On yet another occasion Murdoch’s news group engaged some sleazy and illegal behavior to get stories about celebrities and politicians. The Guardian reported that Murdoch paid substantial sums of money to keep this scandal under wraps:
“Rupert Murdoch’s News Group News papers has paid out more than £1m to settle legal cases that threatened to reveal evidence of his journalists’ repeated involvement in the use of criminal methods to get stories.
The payments secured secrecy over out-of-court settlements in three cases that threatened to expose evidence of Murdoch journalists using private investigators who illegally hacked into the mobile phone messages of numerous public figures as well as gaining unlawful access to confidential personal data, including tax records, social security files, bank statements and itemised phone bills. Cabinet ministers, MPs, actors and sports stars were all targets of the private investigators.
And if that’s not enough, check into the incestuous and disturbing web of connections Murdoch has to the communists in China. Glenn Beck tried to pull the veil off of this one but was censored by his own employer.
Given the history of sleazy conduct and nefarious associations, is it really that far-fetched to conclude that something similar has taken place with regard to Murdoch’s relationship to Nielsen and the firm that manufactures their ratings collection devices? It would explain how Fox News could wind up with such a dominate lead in the ratings despite catering to a relatively small potential audience. It would explain why Fox suddenly halted their objections to a new process that they previously considered inaccurate and biased against them.
It would also explain a deep discrepancy between the allegedly broad viewing of Fox News and their nearly invisible impact on the political landscape. If Fox were as ubiquitous as they (and the ratings) claim, then why, during the years of their strongest growth, did they fail to move the country to their positions. With a sustained 24/7 propaganda effort, Fox failed to stop the 2006 Democratic takeover of Congress. They failed to stop the 2008 election of Barack Obama despite incessant and false allegations of him being a Muslim, a radical leftist, and a pal of terrorists. They failed to stop the 2010 passage of a health care bill despite charges of socialism, death panels, and national bankruptcy. Does this sound like a network that holds a commanding majority of America’s television viewers under its sway?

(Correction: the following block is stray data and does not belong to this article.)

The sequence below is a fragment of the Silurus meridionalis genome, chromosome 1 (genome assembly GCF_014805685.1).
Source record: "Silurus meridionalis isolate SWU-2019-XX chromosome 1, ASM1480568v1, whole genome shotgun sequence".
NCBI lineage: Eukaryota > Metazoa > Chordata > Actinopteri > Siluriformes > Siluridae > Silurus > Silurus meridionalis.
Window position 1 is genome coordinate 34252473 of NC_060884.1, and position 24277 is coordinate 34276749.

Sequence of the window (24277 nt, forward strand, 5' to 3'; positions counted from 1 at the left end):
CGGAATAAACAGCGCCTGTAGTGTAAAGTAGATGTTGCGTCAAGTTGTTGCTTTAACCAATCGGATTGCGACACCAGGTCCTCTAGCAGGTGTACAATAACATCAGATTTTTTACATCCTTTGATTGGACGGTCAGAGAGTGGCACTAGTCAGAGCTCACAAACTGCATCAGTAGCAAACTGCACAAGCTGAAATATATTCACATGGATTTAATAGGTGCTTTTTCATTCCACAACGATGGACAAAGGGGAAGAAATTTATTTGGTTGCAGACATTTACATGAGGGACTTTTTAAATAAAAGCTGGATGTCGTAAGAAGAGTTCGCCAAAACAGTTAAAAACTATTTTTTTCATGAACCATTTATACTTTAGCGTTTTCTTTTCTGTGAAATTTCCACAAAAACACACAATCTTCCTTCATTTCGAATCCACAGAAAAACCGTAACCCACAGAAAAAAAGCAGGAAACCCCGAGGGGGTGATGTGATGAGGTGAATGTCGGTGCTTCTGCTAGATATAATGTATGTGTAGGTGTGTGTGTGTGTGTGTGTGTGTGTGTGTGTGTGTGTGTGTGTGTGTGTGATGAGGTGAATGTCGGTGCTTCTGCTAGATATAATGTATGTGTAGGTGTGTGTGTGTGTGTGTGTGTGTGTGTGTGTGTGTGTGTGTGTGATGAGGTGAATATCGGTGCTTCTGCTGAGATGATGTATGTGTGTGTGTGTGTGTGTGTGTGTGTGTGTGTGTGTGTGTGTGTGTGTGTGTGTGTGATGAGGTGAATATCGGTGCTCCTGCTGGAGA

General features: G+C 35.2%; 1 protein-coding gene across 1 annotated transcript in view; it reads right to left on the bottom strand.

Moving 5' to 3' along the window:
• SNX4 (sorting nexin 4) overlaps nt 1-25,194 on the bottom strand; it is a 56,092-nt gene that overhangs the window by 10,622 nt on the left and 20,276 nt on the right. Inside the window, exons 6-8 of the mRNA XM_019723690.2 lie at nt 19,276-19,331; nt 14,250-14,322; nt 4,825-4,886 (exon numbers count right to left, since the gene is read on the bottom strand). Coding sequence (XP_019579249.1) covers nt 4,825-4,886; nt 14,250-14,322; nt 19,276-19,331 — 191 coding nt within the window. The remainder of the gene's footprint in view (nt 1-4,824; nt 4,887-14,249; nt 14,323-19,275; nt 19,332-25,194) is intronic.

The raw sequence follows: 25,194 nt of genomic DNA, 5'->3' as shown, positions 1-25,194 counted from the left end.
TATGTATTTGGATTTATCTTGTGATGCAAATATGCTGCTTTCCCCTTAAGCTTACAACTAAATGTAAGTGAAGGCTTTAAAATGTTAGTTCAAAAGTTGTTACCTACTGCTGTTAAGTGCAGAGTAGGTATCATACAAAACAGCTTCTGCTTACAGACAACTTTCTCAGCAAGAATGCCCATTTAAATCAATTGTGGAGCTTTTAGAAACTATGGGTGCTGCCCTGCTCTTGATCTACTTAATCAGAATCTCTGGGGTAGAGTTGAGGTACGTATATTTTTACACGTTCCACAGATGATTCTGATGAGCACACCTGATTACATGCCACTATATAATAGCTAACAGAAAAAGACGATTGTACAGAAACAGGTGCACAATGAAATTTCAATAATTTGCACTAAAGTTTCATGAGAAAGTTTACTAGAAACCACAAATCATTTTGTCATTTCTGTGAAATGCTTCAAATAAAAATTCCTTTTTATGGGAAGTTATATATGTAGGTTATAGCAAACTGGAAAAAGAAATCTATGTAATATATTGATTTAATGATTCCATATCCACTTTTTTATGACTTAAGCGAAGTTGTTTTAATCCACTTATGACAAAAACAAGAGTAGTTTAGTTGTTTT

To be sure, I am not the first to question the legitimacy of Nielsen’s numbers. Many people in the industry quietly accept what they regard as a flawed methodology simply because there is no alternative – or because proposed alternatives are even less acceptable. When it suits their purpose, even Fox News complains about the ratings. And I’m not talking about simple complaints concerning minor numerical inconsistencies, but allegations of rampant fraud that warrant federal investigation. After basking in the glow of Nielsen’s data, Bill O’Reilly turns around and castigates them as having “major problems…that have benefited MSNBC,” and asserts that…
O’Reilly: “The bottom line on this is there may be some big-time cheating going on in the ratings system, and we hope the feds will investigate. Any fraud in the television rating system affects all Americans.”
Of course the “feds” don’t have any jurisdiction over private market research firms. And it’s rather hypocritical for O’Reilly to suddenly advocate for big government intruding on the free market. But conservatives like O’Reilly are not averse to hypocrisy when it furthers their agenda. And in this case the agenda is to work the refs at Nielsen and suppress any notion that Fox is not the king of the television hill.
In conclusion, if we are to have any certainty as to who the real king of the hill is, we will need to get to the bottom of this lingering controversy surrounding Nielsen’s systems and procedures. The connection to Murdoch’s covert operations and his history of unlawful corporate espionage cannot be dismissed. Nielsen must investigate their equipment providers and perform intensive examinations of the devices they place in viewers’ homes. Anything short of this would leave them open to charges of complicity and render their survey data useless.
[ Just to enforce this possibilty a little further: